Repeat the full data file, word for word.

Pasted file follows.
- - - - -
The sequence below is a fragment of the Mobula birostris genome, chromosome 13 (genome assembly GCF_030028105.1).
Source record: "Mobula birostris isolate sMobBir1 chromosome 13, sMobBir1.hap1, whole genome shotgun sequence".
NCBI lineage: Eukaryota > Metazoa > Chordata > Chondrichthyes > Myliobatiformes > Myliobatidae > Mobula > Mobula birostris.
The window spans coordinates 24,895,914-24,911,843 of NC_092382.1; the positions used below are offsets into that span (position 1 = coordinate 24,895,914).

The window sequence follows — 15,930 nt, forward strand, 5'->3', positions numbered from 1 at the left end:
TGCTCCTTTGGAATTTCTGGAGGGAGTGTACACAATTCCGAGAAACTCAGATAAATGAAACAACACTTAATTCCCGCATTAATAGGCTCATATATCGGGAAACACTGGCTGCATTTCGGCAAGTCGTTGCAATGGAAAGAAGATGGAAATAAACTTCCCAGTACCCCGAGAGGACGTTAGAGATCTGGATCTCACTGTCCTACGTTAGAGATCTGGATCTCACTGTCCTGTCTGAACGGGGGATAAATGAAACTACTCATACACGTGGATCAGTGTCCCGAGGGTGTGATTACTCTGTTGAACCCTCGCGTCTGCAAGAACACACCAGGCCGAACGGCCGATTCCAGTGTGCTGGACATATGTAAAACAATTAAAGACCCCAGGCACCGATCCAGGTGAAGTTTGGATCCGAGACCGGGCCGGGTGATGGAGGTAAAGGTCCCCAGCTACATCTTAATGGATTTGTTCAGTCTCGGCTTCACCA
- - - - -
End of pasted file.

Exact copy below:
The sequence below is a fragment of the Mobula birostris genome, chromosome 13 (genome assembly GCF_030028105.1).
Source record: "Mobula birostris isolate sMobBir1 chromosome 13, sMobBir1.hap1, whole genome shotgun sequence".
NCBI lineage: Eukaryota > Metazoa > Chordata > Chondrichthyes > Myliobatiformes > Myliobatidae > Mobula > Mobula birostris.
The window spans coordinates 24,895,914-24,911,843 of NC_092382.1; the positions used below are offsets into that span (position 1 = coordinate 24,895,914).

The window sequence follows — 15,930 nt, forward strand, 5'->3', positions numbered from 1 at the left end:
TGCTCCTTTGGAATTTCTGGAGGGAGTGTACACAATTCCGAGAAACTCAGATAAATGAAACAACACTTAATTCCCGCATTAATAGGCTCATATATCGGGAAACACTGGCTGCATTTCGGCAAGTCGTTGCAATGGAAAGAAGATGGAAATAAACTTCCCAGTACCCCGAGAGGACGTTAGAGATCTGGATCTCACTGTCCTACGTTAGAGATCTGGATCTCACTGTCCTGTCTGAACGGGGGATAAATGAAACTACTCATACACGTGGATCAGTGTCCCGAGGGTGTGATTACTCTGTTGAACCCTCGCGTCTGCAAGAACACACCAGGCCGAACGGCCGATTCCAGTGTGCTGGACATATGTAAAACAATTAAAGACCCCAGGCACCGATCCAGGTGAAGTTTGGATCCGAGACCGGGCCGGGTGATGGAGGTAAAGGTCCCCAGCTACATCTTAATGGATTTGTTCAGTCTCGGCTTCACCA